Running a Fall Marathon (Part 2)


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If there’s anything I’ve learned over the years, it’s that running long distances in the heat is not for me.  Don’t get me wrong, I love summer and I’ll take 100 degrees over -10 any day, but the heat and I do not make good running buddies. So during summer, I run 10 miles and under races and train either at the gym, late evenings or early mornings.  By the time Fall comes around, I’m filled with anticipation and bursting with energy..all revved up and ready to go.

Establishing your base & building mileage

These days I’m running 5x a week and truly that’s the best way to build up you running base and mileage. Each day I try to increase by as little as a mile but the important thing is running consistently. Six days a week isn’t too much to aim for and increasing your mileage by the week is much more realistic. Say you’re running between 20 miles this week, you want to slowly increase that to 25 by next week and then 30 and so on. That’s ideally of course, but there are those with a slower pace, here you want to focus on consistency over pace.  Let’s say you’ve never raced before and this is going to be your first marathon, then you would benefit from starting slowly and gradually increasing pace and mileage but ensuring that you stay consistent with your running.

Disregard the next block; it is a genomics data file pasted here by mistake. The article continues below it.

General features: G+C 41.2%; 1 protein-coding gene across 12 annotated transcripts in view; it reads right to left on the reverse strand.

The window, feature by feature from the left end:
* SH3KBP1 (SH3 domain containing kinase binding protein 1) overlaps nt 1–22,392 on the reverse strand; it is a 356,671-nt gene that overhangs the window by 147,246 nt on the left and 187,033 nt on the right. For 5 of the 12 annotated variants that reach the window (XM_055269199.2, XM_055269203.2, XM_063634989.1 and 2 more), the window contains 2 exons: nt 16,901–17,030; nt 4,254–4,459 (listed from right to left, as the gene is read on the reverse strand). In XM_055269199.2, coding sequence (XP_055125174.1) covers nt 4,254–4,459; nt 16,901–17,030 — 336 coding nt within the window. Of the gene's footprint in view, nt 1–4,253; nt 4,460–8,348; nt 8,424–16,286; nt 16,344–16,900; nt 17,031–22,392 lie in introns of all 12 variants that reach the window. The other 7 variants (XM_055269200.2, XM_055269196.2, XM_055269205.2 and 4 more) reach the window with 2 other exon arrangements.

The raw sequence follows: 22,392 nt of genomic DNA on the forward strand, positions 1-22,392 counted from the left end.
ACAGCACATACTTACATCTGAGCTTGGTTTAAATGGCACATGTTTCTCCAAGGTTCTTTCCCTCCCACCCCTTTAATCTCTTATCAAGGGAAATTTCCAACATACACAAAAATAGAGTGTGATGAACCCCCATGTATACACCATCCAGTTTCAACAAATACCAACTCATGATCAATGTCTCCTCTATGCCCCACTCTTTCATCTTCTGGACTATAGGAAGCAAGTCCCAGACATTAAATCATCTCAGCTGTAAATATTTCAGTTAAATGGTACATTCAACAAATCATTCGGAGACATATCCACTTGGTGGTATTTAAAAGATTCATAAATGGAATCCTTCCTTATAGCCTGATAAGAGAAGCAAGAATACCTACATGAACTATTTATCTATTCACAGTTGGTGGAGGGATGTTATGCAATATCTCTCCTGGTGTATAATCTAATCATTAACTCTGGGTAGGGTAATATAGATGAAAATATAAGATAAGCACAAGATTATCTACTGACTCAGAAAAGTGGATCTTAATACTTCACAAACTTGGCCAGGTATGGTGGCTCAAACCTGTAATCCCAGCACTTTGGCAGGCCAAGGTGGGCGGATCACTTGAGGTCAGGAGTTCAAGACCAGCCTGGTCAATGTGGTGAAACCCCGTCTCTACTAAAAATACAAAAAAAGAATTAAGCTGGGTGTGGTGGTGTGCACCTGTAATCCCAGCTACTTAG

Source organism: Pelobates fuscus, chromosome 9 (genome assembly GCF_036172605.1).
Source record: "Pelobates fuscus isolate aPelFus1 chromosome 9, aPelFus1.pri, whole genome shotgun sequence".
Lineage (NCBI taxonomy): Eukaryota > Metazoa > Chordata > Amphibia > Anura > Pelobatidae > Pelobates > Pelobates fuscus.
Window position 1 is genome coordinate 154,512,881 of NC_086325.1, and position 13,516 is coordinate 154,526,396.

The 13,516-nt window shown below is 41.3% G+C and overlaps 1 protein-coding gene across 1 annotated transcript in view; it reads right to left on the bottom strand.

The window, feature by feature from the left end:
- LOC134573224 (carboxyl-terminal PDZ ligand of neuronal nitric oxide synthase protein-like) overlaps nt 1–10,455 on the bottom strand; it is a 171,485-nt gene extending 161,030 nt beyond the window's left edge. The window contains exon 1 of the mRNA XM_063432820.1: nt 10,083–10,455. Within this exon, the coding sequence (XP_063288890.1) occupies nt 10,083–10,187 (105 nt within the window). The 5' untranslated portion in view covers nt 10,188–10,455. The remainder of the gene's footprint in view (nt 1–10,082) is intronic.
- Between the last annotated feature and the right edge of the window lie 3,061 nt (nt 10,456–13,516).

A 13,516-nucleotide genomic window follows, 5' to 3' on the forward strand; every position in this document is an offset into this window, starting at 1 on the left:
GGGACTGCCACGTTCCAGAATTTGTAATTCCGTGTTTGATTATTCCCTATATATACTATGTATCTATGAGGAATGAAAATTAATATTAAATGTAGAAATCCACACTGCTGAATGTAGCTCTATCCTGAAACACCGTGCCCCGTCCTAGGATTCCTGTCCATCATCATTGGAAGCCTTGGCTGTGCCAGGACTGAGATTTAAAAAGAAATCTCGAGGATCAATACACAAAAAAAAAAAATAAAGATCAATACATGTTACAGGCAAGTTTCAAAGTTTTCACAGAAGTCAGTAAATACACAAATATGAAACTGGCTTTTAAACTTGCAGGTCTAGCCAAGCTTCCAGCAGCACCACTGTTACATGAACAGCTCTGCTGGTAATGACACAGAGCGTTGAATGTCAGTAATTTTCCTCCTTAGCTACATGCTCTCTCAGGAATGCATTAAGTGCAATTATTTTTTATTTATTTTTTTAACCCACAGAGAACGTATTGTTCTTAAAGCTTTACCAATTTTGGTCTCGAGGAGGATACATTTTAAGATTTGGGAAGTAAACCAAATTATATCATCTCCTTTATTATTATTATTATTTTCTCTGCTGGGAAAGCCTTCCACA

Building Core Strength & Upping Your Fitness Level

It’s said that good running form is essential to completing 26.2 miles.  There’s really no contesting that. Good running posture ensures economy of movement, which in turn maximizes your speed, strength and endurance.  However, this all begins in your core area, which needs to be strong to help you perfect your running plans.  Core exercises such as planks, crunches and push-ups are very helpful as are Pilates as it deals with contracting your abdominal. Also, swimming, biking and weight-training are great cross-training methods. It is also important to get proper sleep and maintain a nutritious diet high in protein and to ensure post-workout recovery; proper stretching, eat, drink and rest.

Long/Tune-Up Run

This is super-important. About 3-4 weeks before race day do a couple long runs. So 4 weeks before, then 3 weeks before; whether it’s a half marathon, 18 or 20 miler, this allows you to know where you’re at in terms of your race day goal as well as it gives you the opportunity to run at your goal pace, determine your fitness level and practice your nutrition and hydration strategies..which work best for you..that you’ll use on race day.

Race Day

All your perpetration culminates on this day. By now you know your level of fitness, you’re comfortable in your skin and you’re ready to run the race of your life. There is no room for doubt or dissension, you’ve done the work and your body will thank you. Follow your race-day plan which would have included a good night’s rest, getting up early to have a good breakfast, which would entail only the stuff you’ve eaten before, don’t try anything new but stick with the tried and true, says Coach Lindley from Boulder, Colo.,. This is your day, paint yourself a mental picture of your race, see how you plan to run and see yourself overcoming whatever minor obstacles that may turn up. Let the finish line and the celebration you would have earned propel you towards it. As most coaches like to say, finish strong.

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